Thailand, Indonesia & Malaysia Battle For The Throne


With Thailand tottering on the throne, will Indonesia or Malaysia usurp its place? Guest writer, EUGYNE, reports.

Thailand has led the South East Asian automotive industry for many years now, but will they be able to maintain the coveted position henceforth? The floods in 2010 and the frequent protests in recent months have forced foreign carmakers to decamp and seek alternative ‘pastures’.

The total car sales for the Kingdom was 1 330,678 units in 2013 and 1,436,335 units in 2012 – a drop different of 105,657 units. Carmakers have not totally shut down production lines in Thailand, but have been rather smart about it; they have split their resources between different countries, primarily Indonesia and Malaysia, rather than keep all eggs in one basket

Most of the foreign marques have already set up manufacturing plants in Indonesia, and more will be coming very soon. The Indonesia International Motor Show (IIMS) in recent years has been well-received by enthusiastic crowds. The country is hoping to follow in Thailand’s footsteps, which success was built on burgeoning domestic demand that led to the country becoming a heavyweight global exporter of vehicles and automotive components.

As a result of incentives and taxes offered by the Indonesian government, the country’s roads are dominated by multi-purpose vehicles. Total car sales for 2013 were 1,229,536 units, an increase of 113,306 units from the year prior. Indonesia is catching up with Thailand, and the difference between the two countries’ car sales had shrunk significantly; in 2012, Thailand sold about 320,000 cars more than Indonesia but in 2013, it only surpassed sales of its SEA comrade by about 100,000 units.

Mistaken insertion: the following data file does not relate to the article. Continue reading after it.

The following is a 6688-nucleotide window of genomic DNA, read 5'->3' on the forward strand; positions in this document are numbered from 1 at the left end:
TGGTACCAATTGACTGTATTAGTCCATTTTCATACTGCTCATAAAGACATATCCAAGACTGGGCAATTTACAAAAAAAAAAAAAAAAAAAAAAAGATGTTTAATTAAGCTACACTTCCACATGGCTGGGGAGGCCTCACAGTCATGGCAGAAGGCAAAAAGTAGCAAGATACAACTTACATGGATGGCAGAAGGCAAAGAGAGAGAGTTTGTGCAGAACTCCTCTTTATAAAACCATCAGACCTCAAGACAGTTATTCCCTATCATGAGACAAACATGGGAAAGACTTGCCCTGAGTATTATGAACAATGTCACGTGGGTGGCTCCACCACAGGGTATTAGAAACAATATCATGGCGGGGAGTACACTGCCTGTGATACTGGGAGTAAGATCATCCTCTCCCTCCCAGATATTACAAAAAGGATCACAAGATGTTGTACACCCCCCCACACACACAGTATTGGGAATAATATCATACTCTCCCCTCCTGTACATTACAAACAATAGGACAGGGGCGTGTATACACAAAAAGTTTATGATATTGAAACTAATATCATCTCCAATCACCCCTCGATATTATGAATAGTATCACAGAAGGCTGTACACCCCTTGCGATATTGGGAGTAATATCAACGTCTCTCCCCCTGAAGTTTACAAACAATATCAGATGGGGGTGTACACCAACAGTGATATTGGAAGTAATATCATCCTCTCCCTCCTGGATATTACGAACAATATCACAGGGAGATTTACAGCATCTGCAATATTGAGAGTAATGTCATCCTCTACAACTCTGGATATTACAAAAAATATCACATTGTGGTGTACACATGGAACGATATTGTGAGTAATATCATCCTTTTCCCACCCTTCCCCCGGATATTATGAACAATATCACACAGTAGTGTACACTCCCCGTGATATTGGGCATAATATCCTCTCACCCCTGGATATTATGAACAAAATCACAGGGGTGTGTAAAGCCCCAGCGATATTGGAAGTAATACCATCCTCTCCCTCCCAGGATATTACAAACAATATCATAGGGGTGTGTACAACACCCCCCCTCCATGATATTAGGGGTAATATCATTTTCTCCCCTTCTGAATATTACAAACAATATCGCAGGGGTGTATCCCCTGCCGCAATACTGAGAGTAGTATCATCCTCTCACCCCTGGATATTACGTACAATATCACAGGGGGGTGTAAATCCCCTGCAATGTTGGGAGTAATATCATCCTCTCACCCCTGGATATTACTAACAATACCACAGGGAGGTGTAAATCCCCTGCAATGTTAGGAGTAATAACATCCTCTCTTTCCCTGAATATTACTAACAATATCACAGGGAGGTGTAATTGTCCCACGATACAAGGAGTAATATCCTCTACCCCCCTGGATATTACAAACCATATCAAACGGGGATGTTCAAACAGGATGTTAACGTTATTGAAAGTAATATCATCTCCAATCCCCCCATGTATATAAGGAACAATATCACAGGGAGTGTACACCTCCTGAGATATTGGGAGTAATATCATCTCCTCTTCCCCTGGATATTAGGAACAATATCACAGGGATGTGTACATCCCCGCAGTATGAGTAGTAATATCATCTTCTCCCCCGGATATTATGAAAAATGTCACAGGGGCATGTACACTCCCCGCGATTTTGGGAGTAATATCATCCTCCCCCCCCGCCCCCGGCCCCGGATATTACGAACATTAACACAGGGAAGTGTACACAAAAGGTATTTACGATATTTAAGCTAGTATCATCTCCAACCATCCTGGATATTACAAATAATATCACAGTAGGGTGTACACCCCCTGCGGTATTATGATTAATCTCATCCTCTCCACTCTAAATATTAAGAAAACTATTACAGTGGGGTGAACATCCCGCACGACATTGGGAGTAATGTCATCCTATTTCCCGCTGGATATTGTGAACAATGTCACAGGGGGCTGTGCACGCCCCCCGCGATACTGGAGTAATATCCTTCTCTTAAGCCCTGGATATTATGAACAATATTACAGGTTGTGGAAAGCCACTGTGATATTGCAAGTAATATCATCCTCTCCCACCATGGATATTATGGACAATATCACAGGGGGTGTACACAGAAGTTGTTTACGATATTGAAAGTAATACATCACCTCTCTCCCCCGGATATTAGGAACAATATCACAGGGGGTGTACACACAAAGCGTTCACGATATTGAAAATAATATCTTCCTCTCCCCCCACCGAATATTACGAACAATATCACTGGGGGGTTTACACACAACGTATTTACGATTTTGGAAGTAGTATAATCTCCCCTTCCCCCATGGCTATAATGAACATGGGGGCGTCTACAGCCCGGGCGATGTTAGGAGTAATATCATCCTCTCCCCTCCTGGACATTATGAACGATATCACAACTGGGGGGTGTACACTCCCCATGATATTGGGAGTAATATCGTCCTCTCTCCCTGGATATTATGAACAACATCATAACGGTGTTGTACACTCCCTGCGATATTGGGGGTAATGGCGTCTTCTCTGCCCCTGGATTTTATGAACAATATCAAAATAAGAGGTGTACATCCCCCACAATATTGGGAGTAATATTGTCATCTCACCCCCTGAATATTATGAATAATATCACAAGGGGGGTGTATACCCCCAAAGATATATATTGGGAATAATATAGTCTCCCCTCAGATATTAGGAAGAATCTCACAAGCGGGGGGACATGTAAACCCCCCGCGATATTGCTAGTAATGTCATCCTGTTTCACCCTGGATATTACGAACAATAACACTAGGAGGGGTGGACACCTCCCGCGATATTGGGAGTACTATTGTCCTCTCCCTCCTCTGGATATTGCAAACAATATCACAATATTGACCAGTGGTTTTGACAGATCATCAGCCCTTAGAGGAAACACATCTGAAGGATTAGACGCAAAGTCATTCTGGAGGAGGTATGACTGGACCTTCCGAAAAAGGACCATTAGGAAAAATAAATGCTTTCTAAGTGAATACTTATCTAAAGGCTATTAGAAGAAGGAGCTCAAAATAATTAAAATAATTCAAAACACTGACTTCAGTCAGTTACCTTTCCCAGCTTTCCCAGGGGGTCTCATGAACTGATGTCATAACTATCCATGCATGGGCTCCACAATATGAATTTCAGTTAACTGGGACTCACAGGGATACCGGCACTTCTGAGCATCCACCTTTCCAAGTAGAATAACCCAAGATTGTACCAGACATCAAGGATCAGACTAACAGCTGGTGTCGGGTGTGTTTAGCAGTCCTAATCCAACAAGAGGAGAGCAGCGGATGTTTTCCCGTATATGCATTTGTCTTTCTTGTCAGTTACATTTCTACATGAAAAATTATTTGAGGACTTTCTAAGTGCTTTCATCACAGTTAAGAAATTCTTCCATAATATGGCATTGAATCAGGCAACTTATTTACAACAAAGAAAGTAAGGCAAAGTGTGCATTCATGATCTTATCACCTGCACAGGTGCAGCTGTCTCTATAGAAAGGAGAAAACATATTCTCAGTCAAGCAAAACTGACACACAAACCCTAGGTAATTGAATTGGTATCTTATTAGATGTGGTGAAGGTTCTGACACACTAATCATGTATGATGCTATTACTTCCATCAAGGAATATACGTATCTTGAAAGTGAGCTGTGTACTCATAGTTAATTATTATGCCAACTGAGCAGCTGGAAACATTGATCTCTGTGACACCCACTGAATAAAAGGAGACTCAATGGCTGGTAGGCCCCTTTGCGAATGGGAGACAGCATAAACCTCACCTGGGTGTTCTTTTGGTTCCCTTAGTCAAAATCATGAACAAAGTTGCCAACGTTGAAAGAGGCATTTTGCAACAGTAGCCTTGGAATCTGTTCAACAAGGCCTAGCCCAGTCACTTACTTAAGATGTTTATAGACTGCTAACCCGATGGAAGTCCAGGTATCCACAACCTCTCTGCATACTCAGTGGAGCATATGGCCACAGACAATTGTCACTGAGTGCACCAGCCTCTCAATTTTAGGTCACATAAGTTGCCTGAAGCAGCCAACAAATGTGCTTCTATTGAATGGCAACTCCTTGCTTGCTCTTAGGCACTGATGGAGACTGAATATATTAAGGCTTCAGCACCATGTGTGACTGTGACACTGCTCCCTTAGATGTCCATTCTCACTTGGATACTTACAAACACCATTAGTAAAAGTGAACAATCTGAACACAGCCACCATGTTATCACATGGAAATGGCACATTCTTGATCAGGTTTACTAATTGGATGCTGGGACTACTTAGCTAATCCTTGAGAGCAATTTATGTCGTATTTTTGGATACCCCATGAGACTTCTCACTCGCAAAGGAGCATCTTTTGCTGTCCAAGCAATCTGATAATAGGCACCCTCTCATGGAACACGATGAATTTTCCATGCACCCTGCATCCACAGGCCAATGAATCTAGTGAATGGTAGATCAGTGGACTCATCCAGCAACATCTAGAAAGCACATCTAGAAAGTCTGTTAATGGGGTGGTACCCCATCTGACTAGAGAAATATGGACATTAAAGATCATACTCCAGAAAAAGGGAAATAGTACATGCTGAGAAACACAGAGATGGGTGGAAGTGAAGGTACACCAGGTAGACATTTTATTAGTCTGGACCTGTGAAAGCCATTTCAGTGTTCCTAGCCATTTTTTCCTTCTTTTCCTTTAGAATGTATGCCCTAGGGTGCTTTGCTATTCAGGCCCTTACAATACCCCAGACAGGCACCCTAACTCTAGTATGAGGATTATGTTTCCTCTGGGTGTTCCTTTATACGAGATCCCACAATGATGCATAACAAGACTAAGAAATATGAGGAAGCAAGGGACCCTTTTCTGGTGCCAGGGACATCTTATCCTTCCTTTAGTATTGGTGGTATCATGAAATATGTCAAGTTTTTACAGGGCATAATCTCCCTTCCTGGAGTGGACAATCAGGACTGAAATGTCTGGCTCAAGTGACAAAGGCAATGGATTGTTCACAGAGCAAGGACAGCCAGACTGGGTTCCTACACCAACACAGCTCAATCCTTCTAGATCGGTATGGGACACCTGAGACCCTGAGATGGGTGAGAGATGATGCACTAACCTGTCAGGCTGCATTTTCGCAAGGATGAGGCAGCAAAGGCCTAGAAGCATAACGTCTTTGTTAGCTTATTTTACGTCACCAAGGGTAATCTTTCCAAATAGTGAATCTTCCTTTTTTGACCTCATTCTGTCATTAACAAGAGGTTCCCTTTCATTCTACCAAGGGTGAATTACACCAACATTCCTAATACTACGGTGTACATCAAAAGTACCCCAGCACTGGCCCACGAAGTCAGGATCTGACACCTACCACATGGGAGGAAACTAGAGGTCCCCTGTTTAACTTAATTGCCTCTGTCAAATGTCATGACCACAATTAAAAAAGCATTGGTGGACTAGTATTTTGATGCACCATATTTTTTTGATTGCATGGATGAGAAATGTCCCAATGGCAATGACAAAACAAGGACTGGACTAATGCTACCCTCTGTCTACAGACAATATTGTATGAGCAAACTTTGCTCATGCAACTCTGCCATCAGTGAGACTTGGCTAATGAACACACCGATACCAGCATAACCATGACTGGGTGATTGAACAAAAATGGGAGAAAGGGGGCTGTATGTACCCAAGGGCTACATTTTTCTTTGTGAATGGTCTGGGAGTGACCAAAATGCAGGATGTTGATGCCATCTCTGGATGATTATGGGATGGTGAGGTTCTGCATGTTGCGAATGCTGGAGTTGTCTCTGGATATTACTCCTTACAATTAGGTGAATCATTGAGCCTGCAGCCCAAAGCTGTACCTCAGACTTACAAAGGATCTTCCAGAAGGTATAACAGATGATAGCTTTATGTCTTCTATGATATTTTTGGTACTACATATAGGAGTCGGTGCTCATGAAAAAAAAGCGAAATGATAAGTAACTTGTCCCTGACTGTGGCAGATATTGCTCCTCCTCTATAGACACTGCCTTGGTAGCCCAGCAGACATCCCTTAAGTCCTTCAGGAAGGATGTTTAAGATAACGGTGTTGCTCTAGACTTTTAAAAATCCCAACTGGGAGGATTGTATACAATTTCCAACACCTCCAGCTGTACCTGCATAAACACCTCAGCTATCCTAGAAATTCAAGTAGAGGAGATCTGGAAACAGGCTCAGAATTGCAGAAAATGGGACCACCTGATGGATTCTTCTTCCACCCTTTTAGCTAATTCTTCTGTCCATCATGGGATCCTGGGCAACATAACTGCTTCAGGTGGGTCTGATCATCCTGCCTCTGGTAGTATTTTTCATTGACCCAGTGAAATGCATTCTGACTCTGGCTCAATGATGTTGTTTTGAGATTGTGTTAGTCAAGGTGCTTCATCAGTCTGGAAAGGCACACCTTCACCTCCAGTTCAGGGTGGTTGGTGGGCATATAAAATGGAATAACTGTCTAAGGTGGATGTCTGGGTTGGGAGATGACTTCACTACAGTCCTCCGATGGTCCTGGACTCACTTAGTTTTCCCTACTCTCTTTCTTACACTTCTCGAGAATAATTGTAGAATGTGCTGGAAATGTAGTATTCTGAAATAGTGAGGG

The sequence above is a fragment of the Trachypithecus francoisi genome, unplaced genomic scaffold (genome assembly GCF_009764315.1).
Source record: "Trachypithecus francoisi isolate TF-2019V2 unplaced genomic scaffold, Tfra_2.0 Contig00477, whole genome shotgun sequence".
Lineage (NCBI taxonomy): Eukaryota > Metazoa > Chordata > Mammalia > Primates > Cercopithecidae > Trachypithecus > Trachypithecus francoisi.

Malaysia’s car sales lag behinds at only half the numbers that Thailand and Indonesia achieved. Total car sales for 2013 were 655,793 units, an increase of 28,040 units from the year before. Considering that car sales were affected by the General Election in May and the failure of the ‘MySikap’ system which affected car trade, it is a decent achievement.

Malaysia still has an advantage to grow very fast. Recently, Malaysia announced their new National Automotive Policy. A price reduction between 20% to 30% for locally assembled cars (CKD) is expected. Between Complete Built Up (CBU, 30%) and Complete Knock Down (CKD, 0~10%) vehicles, carmakers are able to save between 20% and 30% on import tax. The Malaysia government is providing incentives to encourage foreign carmakers to set up manufacturing plants in the country as well.




So, which country will wear the crown in the near future? Stay tuned.

Read our report on the auto industry in the Philippines here.

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